CCA President Stephen Beal, chair of the Board of Trustees F. Noel Perry, other trustees, and several members of the CCA Curator's Forum (a dedicated group of Wattis Institute supporters) flew to Istanbul for the opening weekend. Stephen Beal remarked, standing at the biennial entrance, "It is very gratifying to see the college so prominently represented here. It is evidence of the major relevance, at the international level, of what we are doing, and the kinds of experiences and access that CCA makes available to its community."

The Curators

It was almost two years ago that Wattis Institute director Jens Hoffmann accepted the invitation to co-curate the 12th Istanbul Biennial. Beginning with that moment, what began as a single thread of connection between the college and the city of Istanbul expanded into a densely packed web involving multiple individuals.

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Posted on Thursday, October 20, 2011 by Lindsey Westbrook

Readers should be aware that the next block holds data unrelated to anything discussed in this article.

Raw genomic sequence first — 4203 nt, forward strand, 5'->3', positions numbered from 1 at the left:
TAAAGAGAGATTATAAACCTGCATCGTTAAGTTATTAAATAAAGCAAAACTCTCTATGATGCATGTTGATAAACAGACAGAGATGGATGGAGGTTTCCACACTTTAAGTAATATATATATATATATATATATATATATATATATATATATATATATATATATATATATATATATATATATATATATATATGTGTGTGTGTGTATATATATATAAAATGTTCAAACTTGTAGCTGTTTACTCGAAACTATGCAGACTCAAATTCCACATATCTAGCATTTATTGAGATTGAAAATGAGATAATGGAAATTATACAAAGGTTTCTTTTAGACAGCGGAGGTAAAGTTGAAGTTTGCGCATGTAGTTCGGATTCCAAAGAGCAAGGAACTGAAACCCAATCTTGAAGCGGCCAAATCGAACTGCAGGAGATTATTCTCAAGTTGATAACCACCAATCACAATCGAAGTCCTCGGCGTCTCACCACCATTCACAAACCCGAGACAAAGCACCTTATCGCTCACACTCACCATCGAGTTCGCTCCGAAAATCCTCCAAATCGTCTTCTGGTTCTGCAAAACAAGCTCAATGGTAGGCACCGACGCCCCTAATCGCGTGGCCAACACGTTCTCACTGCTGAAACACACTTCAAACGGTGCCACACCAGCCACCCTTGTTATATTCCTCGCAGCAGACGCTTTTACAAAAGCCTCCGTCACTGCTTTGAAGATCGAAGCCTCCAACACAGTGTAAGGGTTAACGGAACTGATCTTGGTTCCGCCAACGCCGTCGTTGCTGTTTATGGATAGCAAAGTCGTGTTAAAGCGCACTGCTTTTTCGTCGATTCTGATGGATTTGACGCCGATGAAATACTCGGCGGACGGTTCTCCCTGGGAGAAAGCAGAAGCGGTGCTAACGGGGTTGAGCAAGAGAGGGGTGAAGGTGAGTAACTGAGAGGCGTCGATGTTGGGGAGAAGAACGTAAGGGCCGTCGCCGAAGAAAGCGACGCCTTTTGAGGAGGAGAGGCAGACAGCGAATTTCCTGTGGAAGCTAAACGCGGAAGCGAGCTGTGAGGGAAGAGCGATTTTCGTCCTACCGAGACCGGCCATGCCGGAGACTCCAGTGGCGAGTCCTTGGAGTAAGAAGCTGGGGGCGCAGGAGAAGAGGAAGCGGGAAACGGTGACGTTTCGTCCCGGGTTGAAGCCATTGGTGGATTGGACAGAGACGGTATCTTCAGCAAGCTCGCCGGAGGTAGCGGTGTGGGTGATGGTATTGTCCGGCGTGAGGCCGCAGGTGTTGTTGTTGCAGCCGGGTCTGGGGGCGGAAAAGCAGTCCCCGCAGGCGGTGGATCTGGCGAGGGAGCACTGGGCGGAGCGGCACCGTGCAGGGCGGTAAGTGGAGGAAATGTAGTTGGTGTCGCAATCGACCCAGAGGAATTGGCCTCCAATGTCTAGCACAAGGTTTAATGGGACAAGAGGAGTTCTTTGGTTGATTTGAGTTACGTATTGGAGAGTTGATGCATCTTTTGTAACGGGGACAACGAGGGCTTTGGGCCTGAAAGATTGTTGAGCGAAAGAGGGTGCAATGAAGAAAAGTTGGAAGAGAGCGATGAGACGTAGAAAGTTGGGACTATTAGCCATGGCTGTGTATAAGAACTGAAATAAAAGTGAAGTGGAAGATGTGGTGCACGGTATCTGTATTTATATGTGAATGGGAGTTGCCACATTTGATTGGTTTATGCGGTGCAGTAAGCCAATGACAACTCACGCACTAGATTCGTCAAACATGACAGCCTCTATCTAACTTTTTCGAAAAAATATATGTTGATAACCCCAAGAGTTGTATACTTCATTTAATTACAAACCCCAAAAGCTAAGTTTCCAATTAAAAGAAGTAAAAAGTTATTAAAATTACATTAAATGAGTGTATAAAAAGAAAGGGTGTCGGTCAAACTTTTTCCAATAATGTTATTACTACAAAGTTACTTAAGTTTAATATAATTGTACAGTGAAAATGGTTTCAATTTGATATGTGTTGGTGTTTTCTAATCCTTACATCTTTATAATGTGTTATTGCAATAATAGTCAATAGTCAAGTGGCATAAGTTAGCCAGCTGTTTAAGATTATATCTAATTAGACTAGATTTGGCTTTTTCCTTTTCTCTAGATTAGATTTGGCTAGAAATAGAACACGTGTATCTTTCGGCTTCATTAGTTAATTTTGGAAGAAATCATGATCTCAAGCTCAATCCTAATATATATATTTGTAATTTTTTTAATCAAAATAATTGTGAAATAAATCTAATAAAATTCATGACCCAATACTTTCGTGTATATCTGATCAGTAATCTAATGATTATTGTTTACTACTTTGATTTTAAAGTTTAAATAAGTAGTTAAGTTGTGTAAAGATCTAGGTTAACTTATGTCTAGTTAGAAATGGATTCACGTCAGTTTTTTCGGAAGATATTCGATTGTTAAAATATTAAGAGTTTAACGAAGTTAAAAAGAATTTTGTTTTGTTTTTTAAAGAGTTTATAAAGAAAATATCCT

Sightlines is the annual publication of CCA's Graduate Program in Visual and Critical Studies. It collects the thesis essays of all of the graduating students. This year's volume features investigations of politics, pop-cultural views of science, identity theory, the meaning of site, and beyond. The students and their essays are:

Levi Barringer: Other Topologies: Transversal Power Across Maps & Diagrams
Abby Chen: On the Edge of Culture, Two 1.5 Generation Artists in America
Jacqueline Clay: BLACK MONOCHROME: Vanessa Beecroft, Race and the Other
Adeleine Daysor: Everyday Myths, Peculiar Wallflowers and Watchful Double Takes
Liesa Lietzke: Felt/Seen, I/it: Probing the Body-World Divide through Rebecca Horn’s Extensions
Emily Macenko: The Politics of Representation: Images of Male Homosexuality during the AIDS Crisis
Rob Marks: The Sublime and The Beautiful in Richard Serra’s The Matter of Time
Marta Martinez: Baring Identities: Queer Women of Color in Neo-Burlesque
Leanna Oen: Under the Microscope: Pop Culture Visualizations of DNA
Danielle Sommer: The Instant and the Interval: Further Investigations in Aby Warburg’s Space-Time
Matthew Harrison Tedford: Tactics of Engagement in Art: Politics, Pluralism, and Program
Kristin Timken: Performing Landscapes: The Politics of Possibility
Lia Wilson: Marketing Madness: The Economy of Outsider Art
Carmen Winant: The Artist is the Athlete: Investigating Practice in Matthew Barney’s Drawing Restraint 1-6
Madeleine Zinn: After the Blast: Reframing Motherhood Beyond the Nuclear Family